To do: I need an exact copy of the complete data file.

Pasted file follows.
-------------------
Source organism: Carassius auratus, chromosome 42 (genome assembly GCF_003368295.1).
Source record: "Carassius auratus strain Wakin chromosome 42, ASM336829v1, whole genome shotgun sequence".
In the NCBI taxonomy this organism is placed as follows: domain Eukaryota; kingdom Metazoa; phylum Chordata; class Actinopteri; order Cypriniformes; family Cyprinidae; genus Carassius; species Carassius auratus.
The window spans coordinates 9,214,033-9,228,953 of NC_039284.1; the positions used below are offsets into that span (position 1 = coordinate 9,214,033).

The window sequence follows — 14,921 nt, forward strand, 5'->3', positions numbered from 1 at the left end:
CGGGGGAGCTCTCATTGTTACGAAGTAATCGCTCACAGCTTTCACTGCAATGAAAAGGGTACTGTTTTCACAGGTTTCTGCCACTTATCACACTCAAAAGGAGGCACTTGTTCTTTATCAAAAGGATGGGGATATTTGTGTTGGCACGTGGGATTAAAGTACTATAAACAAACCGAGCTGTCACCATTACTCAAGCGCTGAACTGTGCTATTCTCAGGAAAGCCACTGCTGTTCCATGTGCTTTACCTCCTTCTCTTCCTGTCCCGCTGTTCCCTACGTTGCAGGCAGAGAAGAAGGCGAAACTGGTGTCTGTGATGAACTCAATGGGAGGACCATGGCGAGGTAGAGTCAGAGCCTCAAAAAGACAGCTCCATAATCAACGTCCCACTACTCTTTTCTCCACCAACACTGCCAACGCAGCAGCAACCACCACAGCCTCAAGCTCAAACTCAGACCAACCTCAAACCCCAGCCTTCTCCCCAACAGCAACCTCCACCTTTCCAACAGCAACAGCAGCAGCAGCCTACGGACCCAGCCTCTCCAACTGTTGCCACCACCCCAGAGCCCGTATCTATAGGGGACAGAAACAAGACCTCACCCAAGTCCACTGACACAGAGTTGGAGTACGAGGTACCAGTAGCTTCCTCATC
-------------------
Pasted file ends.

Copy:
Source organism: Carassius auratus, chromosome 42 (genome assembly GCF_003368295.1).
Source record: "Carassius auratus strain Wakin chromosome 42, ASM336829v1, whole genome shotgun sequence".
In the NCBI taxonomy this organism is placed as follows: domain Eukaryota; kingdom Metazoa; phylum Chordata; class Actinopteri; order Cypriniformes; family Cyprinidae; genus Carassius; species Carassius auratus.
The window spans coordinates 9,214,033-9,228,953 of NC_039284.1; the positions used below are offsets into that span (position 1 = coordinate 9,214,033).

The window sequence follows — 14,921 nt, forward strand, 5'->3', positions numbered from 1 at the left end:
CGGGGGAGCTCTCATTGTTACGAAGTAATCGCTCACAGCTTTCACTGCAATGAAAAGGGTACTGTTTTCACAGGTTTCTGCCACTTATCACACTCAAAAGGAGGCACTTGTTCTTTATCAAAAGGATGGGGATATTTGTGTTGGCACGTGGGATTAAAGTACTATAAACAAACCGAGCTGTCACCATTACTCAAGCGCTGAACTGTGCTATTCTCAGGAAAGCCACTGCTGTTCCATGTGCTTTACCTCCTTCTCTTCCTGTCCCGCTGTTCCCTACGTTGCAGGCAGAGAAGAAGGCGAAACTGGTGTCTGTGATGAACTCAATGGGAGGACCATGGCGAGGTAGAGTCAGAGCCTCAAAAAGACAGCTCCATAATCAACGTCCCACTACTCTTTTCTCCACCAACACTGCCAACGCAGCAGCAACCACCACAGCCTCAAGCTCAAACTCAGACCAACCTCAAACCCCAGCCTTCTCCCCAACAGCAACCTCCACCTTTCCAACAGCAACAGCAGCAGCAGCCTACGGACCCAGCCTCTCCAACTGTTGCCACCACCCCAGAGCCCGTATCTATAGGGGACAGAAACAAGACCTCACCCAAGTCCACTGACACAGAGTTGGAGTACGAGGTACCAGTAGCTTCCTCATC